5 years, 6 months ago
From the Los Angeles Times:
The U.S. needs Pakistan’s cooperation to succeed against an insurgent group that uses sanctuaries along the Afghan border from which to attack American and Afghan forces. But so far, Washington has failed to entice that cooperation — or coerce it through threats to pull billions of dollars in aid.
On Thursday, Washington embarked on a get-tough strategy — sending its top diplomat along with its top intelligence and military officers to Islamabad to deliver the blunt message: Whether or not Pakistan chooses to help, the U.S. will continue to fight the Haqqani network inside Afghanistan while seeking a negotiated end to the decade-old Afghan conflict that has taken the lives of more than 1,800 U.S. soldiers and thousands of Afghan civilians.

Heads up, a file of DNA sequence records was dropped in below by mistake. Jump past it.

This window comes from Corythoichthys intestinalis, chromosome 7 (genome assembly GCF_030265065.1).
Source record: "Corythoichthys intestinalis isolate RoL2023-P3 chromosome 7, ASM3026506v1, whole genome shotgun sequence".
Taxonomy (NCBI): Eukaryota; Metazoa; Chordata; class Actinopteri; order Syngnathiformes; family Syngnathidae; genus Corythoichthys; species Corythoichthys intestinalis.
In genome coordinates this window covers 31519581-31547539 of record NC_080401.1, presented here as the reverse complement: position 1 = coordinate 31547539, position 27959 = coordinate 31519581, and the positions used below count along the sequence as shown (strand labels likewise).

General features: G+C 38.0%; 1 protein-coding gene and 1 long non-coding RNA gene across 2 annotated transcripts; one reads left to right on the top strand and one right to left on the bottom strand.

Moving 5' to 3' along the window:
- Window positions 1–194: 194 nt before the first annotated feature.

Secretary of State Hillary Rodham Clinton’s arrival in Islamabad, the Pakistani capital, on Thursday, accompanied by CIA Director David H. Petraeus and Joint Chiefs of Staff Chairman Gen. Martin E. Dempsey, signaled the all-out nature of the bid to persuade Pakistan to cooperate.
To fight Haqqani in Afghanistan (note the absence of the threat to fight them in Pakistan), with or without Pakistan’s help, and a bid to persuade Pakistan to help? That’s it? That’s our strategy to get tough with Pakistan? The same thing we’re doing now, i.e., fighting Haqqani in Afghanistan and attempting to persuade Pakistan to help? So if the preceding strategy is failing, our forward going plan is to do more of the same?
Maybe that’s not the complete strategy. We’re also going to seek a negotiated settlement. Perhaps the threat of a negotiated settlement will persuade Pakistan to help. I had recommended unilaterally fighting Haqqani in Pakistan too, and if the Pakistani army had in any way impeded our progress or caused harm to our troops, turning the ground they stood on into a sea of glass. But what do I know?
Let’s all take a strategic pause and see how this plan works out, shall we?